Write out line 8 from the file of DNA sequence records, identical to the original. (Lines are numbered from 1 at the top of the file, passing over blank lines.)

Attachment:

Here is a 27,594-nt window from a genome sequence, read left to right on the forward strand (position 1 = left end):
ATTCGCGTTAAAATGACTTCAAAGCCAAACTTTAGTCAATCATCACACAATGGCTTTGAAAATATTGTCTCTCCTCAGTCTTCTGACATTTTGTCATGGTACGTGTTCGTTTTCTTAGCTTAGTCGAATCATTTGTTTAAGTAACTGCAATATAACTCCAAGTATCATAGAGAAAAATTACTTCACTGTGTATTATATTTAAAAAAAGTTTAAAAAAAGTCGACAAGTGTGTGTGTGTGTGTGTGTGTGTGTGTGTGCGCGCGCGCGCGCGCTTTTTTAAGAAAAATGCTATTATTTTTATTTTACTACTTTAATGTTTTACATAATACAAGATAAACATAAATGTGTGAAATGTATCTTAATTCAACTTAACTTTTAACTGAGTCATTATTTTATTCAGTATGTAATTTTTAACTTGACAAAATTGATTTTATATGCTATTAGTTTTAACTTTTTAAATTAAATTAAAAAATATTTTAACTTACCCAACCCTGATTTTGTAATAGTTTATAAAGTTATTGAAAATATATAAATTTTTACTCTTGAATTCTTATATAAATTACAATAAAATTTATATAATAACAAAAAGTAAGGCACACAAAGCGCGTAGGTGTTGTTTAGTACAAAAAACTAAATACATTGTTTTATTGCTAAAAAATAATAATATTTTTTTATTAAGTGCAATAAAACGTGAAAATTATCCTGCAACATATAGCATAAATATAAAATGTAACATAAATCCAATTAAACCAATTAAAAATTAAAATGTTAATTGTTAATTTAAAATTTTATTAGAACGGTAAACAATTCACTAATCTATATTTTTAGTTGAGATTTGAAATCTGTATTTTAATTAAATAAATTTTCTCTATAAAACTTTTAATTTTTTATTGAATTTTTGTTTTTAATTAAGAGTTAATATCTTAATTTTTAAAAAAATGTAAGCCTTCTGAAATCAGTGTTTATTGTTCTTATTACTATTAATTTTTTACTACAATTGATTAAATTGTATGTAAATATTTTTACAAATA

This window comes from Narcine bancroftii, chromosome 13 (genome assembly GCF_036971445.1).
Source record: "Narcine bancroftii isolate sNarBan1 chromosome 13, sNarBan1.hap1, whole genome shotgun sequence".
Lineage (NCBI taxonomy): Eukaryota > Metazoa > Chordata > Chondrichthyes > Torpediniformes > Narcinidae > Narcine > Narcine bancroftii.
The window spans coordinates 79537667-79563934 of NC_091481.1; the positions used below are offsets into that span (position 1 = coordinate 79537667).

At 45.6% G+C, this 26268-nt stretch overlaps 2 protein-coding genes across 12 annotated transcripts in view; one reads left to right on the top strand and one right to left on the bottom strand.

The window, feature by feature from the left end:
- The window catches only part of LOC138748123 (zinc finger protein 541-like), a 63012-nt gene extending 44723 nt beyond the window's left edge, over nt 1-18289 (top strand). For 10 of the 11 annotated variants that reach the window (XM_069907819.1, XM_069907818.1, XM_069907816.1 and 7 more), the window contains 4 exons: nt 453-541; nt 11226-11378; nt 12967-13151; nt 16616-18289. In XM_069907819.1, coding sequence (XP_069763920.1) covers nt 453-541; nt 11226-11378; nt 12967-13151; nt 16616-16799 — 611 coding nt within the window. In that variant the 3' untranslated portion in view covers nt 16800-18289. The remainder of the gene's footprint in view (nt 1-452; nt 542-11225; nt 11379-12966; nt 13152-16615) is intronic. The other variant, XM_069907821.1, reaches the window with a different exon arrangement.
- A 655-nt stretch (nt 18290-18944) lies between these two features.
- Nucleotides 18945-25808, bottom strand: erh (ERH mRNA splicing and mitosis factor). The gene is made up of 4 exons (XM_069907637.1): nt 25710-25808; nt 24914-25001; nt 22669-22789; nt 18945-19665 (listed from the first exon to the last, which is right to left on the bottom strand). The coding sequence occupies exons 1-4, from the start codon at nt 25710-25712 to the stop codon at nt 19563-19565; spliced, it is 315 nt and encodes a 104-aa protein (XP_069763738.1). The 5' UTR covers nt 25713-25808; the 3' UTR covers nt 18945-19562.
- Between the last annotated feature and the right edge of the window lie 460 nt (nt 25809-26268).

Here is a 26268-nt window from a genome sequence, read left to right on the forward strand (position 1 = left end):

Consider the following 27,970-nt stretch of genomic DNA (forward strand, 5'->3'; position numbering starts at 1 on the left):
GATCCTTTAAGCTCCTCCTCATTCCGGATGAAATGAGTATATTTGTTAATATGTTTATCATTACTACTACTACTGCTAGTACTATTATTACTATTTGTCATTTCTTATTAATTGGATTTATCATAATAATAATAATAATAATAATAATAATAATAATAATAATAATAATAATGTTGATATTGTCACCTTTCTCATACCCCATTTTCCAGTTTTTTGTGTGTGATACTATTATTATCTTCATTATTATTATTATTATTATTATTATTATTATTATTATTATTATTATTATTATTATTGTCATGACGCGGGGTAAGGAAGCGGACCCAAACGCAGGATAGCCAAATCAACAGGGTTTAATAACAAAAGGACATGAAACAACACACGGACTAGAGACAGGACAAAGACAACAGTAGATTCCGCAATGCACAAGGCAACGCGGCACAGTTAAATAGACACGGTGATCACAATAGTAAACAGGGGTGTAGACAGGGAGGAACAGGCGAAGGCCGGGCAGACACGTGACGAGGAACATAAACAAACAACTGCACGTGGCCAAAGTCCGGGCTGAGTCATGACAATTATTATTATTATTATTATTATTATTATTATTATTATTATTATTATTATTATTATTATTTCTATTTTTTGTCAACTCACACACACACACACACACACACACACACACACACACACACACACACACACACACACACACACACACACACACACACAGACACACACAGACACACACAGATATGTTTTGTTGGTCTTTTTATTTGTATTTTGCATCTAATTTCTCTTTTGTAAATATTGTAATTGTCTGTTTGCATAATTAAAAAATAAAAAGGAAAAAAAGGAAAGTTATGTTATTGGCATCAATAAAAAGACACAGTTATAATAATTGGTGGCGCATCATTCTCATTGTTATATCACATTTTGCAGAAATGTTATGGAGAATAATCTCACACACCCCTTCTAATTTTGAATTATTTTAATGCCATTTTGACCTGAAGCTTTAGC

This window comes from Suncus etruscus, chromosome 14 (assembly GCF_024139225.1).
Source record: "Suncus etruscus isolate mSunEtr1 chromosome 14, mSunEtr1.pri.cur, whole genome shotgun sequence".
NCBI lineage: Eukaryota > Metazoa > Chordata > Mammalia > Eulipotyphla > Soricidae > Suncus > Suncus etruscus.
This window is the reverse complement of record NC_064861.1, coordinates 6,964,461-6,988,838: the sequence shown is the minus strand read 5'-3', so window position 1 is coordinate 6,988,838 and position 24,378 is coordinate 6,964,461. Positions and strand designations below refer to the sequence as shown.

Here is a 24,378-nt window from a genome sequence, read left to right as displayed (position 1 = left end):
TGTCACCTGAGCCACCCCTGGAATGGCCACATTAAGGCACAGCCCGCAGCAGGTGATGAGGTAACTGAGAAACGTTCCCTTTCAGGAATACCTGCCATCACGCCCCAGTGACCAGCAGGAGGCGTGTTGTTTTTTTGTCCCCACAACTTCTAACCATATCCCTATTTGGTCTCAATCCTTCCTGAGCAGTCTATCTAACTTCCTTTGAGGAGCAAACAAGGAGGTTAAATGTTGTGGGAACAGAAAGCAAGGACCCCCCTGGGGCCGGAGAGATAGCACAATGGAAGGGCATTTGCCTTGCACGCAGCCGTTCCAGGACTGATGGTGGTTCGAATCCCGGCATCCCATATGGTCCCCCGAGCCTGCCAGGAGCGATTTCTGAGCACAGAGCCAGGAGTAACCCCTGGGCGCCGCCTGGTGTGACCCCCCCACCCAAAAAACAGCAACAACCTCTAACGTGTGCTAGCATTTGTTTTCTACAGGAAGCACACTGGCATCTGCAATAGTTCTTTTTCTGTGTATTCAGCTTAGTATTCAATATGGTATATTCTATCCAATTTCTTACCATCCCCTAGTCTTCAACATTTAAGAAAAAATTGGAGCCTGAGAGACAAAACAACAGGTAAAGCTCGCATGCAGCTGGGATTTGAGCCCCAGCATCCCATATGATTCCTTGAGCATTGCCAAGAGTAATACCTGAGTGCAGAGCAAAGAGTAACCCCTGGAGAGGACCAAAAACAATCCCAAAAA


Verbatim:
The window, feature by feature from the left end: